Block title

On Friday, 9/21, participants in our Bird Migration Celebration field trip witnessed an unusual bird flying over our raptor observation site. One of the visitors first called the bird to the group’s attention. Raptor Counter Eric Rasmussen quickly got it in the spotting scope. Its flight pattern looked falcon-like. As it moved closer, Eric noticed its owl-like facial disk, unlike any hawk. But it also had an unusually long tail for an owl. Northern hawk owl!!

The northern hawk owl flew right over the observers, made a few passes at the great horned owl decoy, and then continued flying south.

Northern hawk owl.

This observation represents a first for the Bitterroot Valley. In Montana, most northern hawk owls breed in the northwestern part of the state, in and around Glacier National Park. People occasionally see them in other areas, but usually in low numbers in the non-breeding season.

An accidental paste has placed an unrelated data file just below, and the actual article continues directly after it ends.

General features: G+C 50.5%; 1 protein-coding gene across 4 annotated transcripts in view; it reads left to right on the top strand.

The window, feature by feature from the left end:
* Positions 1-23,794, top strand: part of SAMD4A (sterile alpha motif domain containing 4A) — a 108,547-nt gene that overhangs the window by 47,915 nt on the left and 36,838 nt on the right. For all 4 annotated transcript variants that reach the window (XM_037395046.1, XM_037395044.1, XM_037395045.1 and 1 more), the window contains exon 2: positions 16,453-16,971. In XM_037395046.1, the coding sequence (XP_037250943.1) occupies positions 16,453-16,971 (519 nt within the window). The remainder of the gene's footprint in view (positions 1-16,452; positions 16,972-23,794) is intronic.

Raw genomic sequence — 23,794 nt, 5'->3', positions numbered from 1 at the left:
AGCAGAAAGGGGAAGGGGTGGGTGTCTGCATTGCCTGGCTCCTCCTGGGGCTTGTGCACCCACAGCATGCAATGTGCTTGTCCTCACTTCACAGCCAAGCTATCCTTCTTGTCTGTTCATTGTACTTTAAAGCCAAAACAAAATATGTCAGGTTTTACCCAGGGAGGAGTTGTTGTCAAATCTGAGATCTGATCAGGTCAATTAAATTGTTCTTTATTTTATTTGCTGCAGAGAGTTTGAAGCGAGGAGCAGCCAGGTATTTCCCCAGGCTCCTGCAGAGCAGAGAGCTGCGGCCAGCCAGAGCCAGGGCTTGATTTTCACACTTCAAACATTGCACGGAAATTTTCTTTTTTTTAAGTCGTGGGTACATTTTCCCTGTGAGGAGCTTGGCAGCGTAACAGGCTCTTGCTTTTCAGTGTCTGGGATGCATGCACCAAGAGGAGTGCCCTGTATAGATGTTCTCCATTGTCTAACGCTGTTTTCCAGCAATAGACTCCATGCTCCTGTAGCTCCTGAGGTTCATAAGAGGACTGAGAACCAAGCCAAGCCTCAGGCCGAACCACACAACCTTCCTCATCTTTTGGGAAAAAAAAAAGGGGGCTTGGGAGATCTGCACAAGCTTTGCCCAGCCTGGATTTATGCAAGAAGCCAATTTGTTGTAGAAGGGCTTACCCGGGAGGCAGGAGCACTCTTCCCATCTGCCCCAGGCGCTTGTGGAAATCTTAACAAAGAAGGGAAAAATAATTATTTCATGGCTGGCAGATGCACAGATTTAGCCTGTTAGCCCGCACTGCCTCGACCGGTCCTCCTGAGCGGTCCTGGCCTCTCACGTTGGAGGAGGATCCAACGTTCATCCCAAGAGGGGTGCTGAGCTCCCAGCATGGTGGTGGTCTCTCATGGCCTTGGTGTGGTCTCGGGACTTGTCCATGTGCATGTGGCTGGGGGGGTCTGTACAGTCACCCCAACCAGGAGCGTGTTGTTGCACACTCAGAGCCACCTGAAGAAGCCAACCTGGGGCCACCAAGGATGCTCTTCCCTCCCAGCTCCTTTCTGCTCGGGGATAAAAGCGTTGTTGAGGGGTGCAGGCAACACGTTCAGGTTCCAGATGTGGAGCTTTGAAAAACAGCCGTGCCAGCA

Many thanks to field trip participant Nathan DeBoer for photos of the northern hawk owl.

Northern hawk owl 2.

About the Author

Kate Stone

Kate graduated from Middlebury College with a B.A. in Environmental Studies and Conservation Biology in 2000. She pursued a M.S. in Forestry at the University of Montana where her thesis focused on the habitat associations of snowshoe hares on U.S. National Forest land in Western Montana. After completing her M.S. degree in 2003, Kate alternated between various field biology jobs in the summer and writing for the U.S. Forest Service in the winter. Her fieldwork included projects on small mammal response to weed invasions, the response of bird communities to bark beetle outbreaks and targeted surveys for species of concern like the black-backed woodpecker and the Northern goshawk. Writing topics ranged from the ecology and management of western larch to the impacts of fuels reduction on riparian areas.

Kate coordinates bird-related research at the MPG Ranch. She is involved in both original research and facilitating the use of the Ranch as a study site for outside researchers. Additionally, Kate is the field trip coordinator and website manager for the Bitterroot Audubon Society. She also enjoys gardening and biking in her spare time.